Are People Less Religious When Government Is Bigger?

A community kitchen for the Food Bank for New York City serves an estimated 1.5 million New Yorkers annually.
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Are People Less Religious When Government Is Bigger?

People tend to forget God when a secular entity is providing their needs.

As their faith in God declines, more Americans are looking to the government to give them their daily bread. A Pew Research survey conducted last December indicates that 4 in 10 Americans do not believe in the God of the Bible. Meanwhile, an nbc-Wall Street Journal poll conducted last January indicates that 6 in 10 Americans want the government to step in and do more to solve people’s problems and provide for their daily needs.

These trends may not be unrelated. A new research paper in the Personality and Social Psychology Bulletin finds that people are less likely to turn to a divine power for help when they can get what they need from the government.

“If a secular entity provides what people need, they will be less likely to seek help from God or other supernatural entities. Government is the most likely secular provider,” the researchers concluded.

Authors Miron Zuckerman and Chen Li of the University of Rochester and Ed Diener of the Universities of Utah and Virginia relied on data from World Bank, World Fact Book, U.S. Census and Gallup to come to their conclusion. Analyzing U.S. data from the five-year period between 2008 and 2013, the researchers concluded that “better government services in a specific year predicted lower religiosity one to two years later.”

While some may find this correlation surprising, the tendency of human beings to forget God during times of peace and prosperity is a recurring theme in the Bible. God specifically warned the ancient Israelites to beware lest they forget Him and turn to other gods after they entered the Promised Land.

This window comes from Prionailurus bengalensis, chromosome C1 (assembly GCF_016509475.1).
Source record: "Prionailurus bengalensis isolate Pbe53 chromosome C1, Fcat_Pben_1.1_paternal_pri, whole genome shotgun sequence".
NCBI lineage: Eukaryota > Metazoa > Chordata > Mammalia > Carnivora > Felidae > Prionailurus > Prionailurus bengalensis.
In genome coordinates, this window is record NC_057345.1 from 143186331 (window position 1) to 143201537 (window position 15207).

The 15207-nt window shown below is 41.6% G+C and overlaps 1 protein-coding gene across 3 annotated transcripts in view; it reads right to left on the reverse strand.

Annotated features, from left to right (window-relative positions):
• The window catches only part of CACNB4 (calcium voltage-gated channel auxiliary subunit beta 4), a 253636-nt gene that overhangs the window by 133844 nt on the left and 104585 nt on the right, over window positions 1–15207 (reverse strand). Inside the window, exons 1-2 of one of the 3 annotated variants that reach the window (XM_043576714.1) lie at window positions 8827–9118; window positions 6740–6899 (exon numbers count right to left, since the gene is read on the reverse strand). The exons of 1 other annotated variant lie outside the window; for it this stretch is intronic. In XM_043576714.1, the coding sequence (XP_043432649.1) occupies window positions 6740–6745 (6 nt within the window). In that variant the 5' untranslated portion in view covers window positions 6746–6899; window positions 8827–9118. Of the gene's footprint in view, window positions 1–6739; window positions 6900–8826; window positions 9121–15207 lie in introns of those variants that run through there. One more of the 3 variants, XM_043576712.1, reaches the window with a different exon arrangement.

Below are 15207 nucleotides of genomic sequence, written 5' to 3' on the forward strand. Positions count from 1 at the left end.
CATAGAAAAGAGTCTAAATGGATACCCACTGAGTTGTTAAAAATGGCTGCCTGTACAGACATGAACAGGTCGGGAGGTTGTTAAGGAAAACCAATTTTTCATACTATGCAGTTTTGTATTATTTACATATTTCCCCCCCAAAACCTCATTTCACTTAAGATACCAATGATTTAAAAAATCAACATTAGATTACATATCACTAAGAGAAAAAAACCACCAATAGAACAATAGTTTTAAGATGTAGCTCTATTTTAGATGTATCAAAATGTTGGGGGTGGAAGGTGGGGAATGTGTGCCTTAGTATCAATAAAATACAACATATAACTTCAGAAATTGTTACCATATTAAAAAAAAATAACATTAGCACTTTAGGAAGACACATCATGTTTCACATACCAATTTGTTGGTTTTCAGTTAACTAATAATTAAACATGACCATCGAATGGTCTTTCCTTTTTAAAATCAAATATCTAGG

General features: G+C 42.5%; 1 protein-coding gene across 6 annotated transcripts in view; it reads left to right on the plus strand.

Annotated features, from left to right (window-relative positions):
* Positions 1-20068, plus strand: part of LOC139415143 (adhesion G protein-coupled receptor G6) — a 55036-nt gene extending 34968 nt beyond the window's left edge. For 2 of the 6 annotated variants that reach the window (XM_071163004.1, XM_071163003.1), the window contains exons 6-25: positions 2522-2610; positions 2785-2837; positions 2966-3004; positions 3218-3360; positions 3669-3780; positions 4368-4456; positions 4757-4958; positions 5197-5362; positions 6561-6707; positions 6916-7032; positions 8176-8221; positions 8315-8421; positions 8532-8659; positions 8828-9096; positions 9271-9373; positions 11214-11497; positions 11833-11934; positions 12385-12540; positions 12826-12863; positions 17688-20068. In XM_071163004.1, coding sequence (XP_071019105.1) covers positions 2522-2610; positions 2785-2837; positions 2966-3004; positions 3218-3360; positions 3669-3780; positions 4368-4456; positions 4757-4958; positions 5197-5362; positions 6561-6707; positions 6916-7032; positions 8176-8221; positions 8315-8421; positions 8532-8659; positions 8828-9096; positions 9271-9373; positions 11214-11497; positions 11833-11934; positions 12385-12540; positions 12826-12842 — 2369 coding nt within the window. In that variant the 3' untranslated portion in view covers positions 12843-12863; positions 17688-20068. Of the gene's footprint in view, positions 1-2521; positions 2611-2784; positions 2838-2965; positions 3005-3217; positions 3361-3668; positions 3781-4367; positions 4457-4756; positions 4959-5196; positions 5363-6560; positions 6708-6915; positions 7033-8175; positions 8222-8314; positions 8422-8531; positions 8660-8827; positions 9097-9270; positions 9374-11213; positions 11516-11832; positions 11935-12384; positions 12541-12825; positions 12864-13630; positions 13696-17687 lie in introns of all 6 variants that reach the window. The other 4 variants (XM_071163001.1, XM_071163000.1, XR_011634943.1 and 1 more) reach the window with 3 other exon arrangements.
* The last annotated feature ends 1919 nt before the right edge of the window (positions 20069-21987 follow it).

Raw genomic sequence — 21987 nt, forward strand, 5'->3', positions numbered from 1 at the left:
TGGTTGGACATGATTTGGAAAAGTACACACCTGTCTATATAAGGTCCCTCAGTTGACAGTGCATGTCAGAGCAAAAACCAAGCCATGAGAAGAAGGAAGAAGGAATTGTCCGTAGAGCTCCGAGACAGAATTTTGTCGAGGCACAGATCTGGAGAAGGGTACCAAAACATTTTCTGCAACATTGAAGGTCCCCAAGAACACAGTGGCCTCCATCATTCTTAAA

“And when the Lord your God brings you into the land which he swore to your fathers, to Abraham, to Isaac, and to Jacob, to give you, with great and goodly cities, which you did not build, and houses full of all good things, which you did not fill, and cisterns hewn out, which you did not hew, and vineyards and olive trees, which you did not plant, and when you eat and are full, then take heed lest you forget the Lord, who brought you out of the land of Egypt, out of the house of bondage” (Deuteronomy 6:10-12; Revised Standard Version).

Like the ancient Israelites, modern Americans have been greatly blessed by God. Yet belief in the God of the Bible is at a historic low as people have come to either trust in themselves or look to the state as their provider. When a person trusts and depends on the government more than he trusts and depends on God, he has committed an act of idolatry.

“Idolatry is not just an ancient sin uncovered by archaeology,” Trumpet writer Dennis Leap wrote in our free booklet The Ten Commandments. “It is far more than an Old Testament problem. … The truth of the matter is that idolatry is a common sin in our time. If not repented of by all nations and individuals, the outcome for our time will be far worse than for that of our ancestors. We are destined to face unparalleled disaster!”

The sin of idolatry is more common than you might think. We must learn this lesson of history and never let a belief in government bureaucracy or any other idol replace our faith in God.